Simulation models encompass a dynamic animation reflecting the status of all aspects of the model. For example, cans or bottles can be seen flowing along the conveyors and through the various packaging processes. The animated screen makes use of icons to represent the products and equipment. In the latest simulation software, leading edge graphical technology is used to provide accurate 3d animations which are immediately recognisable as scaled accurate models of the real facilities. This provides a superb communication medium for all members of staff involved in designing and working in the facility.
Example benefits as a result of using simulation on canning and bottling lines are:
This paper was written by Saker Solutions Limited, an independent supplier of simulation services. Using experience gained in over 30 years of working in industry, Saker staff have been involved in applying simulation to a wide range of application areas. Saker has the ability to help clients achieve real business benefits from the use of this exciting technology.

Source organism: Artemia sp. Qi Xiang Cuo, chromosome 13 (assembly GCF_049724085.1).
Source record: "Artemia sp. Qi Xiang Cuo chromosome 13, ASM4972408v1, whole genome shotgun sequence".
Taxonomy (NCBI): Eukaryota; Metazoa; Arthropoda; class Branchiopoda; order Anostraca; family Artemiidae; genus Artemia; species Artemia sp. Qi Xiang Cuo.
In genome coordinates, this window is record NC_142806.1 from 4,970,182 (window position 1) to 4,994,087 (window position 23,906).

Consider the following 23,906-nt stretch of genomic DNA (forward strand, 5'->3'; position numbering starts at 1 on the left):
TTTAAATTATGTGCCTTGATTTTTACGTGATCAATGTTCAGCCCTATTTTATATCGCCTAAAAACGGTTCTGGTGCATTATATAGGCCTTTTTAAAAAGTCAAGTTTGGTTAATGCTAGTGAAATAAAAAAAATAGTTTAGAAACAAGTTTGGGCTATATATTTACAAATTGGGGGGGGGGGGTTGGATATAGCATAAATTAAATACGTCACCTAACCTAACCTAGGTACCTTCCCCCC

Saker operates in partnership with a variety of organisations to ensure that clients get the right solutions for their requirements. With a depth of experience in providing simulation services to a large variety of major companies, Saker can offer consulting and training services as well as working with clients to help identify the right simulation software to use. In addition Saker Solutions can offer support for a variety of simulation products including Witness, Simul8 and Flexsim. For more information contact Saker Solutions at email@example.com or call 01789 762255